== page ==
By Sukhram Ramkissoon
These are some of the relevant facts in a spousal sponsorship appeal recently concluded by the Immigraton Appeal Division (Montreal) in early December.
The sponsor, who I will call (A), was born in Trinidad and Tobago in 1985 and the applicant, who I will call (B), was born in Algeria in December 1984. They married in a civil ceremony in Algeria in December 2009. It was a first marriage for both and neither has children.
A sponsored B for a permanent resident visa and the same was refused in March 2011 as the visa officer was of the opinion the marriage was entered primarily for the purpose of acquiring status under the act and it was not genuine. A appealed the matter and after a full hearing a decision was rendered in December 2014.
At the hearing A and B testified and after considering the testimony, documentary evidence and submissions of counsel the panel rejected the appeal.
As mentioned above, A was born in Trinidad and Tobago and she and her father were sponsored by her stepmother. She was landed in 1991.
In 2004 she went to work for a company as a secretary where she was still working at the time of the hearing. In 2008 a lady by the name of D started working at the same company. D came from Algeria and her family and A are longtime friends.
According to A, she and D took a photo of themselves which D sent to her parents in Algeria along with other photos. One day, B dropped by D’s parents’ home and her mother showed him the photos including the one with A. B liked what he saw and he asked D for A’s email address which she gave him after consulting with A.
Thus began an exchange of messages, supplemented by several phone calls discussing plans.
B got his wish fulfilled as on July 22, 2009, A arrived in Algeria and stayed until July 30, 2009. B proposed marriage to A on the fourth day of her trip and they underwent a religious marriage the next day. A testified about only getting engaged during this trip.
A returned to Algeria for her second trip on Dec.16, 2009, and went back to Canada on Jan. 1, 2010. They were married in Algeria in a civil ceremony on Dec. 22, 2009. A took a third and last trip to Algeria from Dec. 19, 2012, to Jan. 1, 2013.
The panel stated in its reasons that it finds it fanciful that a 24-year-old man, who had never been in a serious relationship with a woman in his life, would suddenly fall head over heels in love with a woman he had never met in person.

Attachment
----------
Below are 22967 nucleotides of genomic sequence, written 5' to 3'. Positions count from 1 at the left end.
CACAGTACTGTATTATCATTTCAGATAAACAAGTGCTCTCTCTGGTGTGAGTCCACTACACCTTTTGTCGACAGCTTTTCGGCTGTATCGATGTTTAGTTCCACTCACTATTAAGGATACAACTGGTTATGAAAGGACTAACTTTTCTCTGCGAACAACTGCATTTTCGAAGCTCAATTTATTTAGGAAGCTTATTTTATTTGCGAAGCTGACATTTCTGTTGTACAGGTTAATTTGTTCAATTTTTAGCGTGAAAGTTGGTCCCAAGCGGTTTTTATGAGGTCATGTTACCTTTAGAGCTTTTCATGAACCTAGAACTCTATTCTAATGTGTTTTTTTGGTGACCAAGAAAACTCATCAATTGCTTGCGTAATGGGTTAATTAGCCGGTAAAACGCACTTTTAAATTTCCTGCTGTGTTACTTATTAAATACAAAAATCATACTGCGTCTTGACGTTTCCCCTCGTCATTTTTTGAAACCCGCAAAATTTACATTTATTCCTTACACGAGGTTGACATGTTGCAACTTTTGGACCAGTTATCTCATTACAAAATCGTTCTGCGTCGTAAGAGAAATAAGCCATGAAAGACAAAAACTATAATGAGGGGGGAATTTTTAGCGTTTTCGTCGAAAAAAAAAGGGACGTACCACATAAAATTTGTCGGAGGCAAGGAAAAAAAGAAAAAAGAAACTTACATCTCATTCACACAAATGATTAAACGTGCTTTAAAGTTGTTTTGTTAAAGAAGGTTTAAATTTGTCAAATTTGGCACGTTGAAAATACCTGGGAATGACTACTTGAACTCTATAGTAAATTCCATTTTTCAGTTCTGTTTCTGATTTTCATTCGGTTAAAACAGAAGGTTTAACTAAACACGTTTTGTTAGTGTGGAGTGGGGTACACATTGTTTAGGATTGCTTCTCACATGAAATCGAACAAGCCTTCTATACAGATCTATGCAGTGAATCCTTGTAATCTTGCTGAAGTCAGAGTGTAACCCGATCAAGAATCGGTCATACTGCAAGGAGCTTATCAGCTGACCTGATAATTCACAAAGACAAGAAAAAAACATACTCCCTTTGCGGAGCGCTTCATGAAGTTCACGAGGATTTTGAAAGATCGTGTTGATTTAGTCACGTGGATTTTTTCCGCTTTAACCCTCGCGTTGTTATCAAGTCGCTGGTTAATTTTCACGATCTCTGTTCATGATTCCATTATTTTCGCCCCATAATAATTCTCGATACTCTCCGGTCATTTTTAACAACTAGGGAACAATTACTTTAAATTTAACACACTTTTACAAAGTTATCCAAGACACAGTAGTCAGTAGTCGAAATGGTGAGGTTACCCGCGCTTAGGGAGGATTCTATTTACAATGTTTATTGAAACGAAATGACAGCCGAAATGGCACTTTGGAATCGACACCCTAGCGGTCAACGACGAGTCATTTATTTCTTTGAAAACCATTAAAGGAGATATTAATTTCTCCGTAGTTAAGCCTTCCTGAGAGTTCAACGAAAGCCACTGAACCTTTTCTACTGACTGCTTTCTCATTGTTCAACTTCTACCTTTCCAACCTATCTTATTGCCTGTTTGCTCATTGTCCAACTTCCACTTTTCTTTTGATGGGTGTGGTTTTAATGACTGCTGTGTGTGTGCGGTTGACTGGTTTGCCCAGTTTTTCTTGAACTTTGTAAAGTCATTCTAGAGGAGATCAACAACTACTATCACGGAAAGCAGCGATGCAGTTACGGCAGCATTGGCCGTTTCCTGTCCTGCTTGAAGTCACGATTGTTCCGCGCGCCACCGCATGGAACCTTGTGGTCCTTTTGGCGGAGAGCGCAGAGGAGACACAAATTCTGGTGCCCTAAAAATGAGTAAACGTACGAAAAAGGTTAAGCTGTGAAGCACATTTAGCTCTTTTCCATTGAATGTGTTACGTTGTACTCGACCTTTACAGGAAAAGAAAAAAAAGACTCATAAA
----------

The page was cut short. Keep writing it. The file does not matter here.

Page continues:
The panel notes that this young man, who appears to be in perfect health, did not arrange for the time or place to consummate his marriage after the religious ceremony before his bride returned to Canada. According to their testimony they had their first sexual relationship during the appellant’s second trip although there were no impediments once they had undergone the religious ceremony.
The panel notes that, during the course of their relationship, they have spent a little over a month together. The panel also notes that the short courtship prior to the religious marriage cannot be explained by Algerian customs. The “marriage was not arranged in any special sense of the word.”
They have very little in common except that they are compatible in terms of age. B described himself as a practising Muslim and A is Catholic.
B’s mother tongue is Kabyle; he needed help to write his emails in French, the language they communicate in. A’s mother tongue is English.
There is a factor pulling B to come to Canada. His sister, who was sponsored by her Algerian-born husband, lives here. They have four children. B’s parents have also come to Canada for long visits.
Indeed, according to the visa officer, B told him he was introduced to A by his sister, who, of course, also knows D, the person they named in their testimony as the introducer.
The panel also notes there is a push factor for B to leave Algeria. The country has a high rate of unemployment among young people and he declared he was unemployed between June 2002 and March 2008. He finished school in Grade 8 and he is working for his brother as a truck driver, earning the equivalent of $350 – $400 a month.
The panel cannot determine if A is a vulnerable woman who had been in two failed relationships and who fell in love with B or whether she is just helping out B’s sister, with whom she has become good friends, to bring him to Canada.
However, the panel finds, on a balance of probabilities, that B entered into this marriage for the purpose of immigrating to Canada and that he is not committed to the marriage.
The panel ruled the marriage was entered into primarily for the purpose of acquiring any status or privilege under the act and is not genuine and dismissed the appeal.
Sukhram Ramkissoon is a member of ICCRC and specializes in immigration matters at 3089 Bathurst St., Suite 219A, Toronto. Phone 416-789-5756.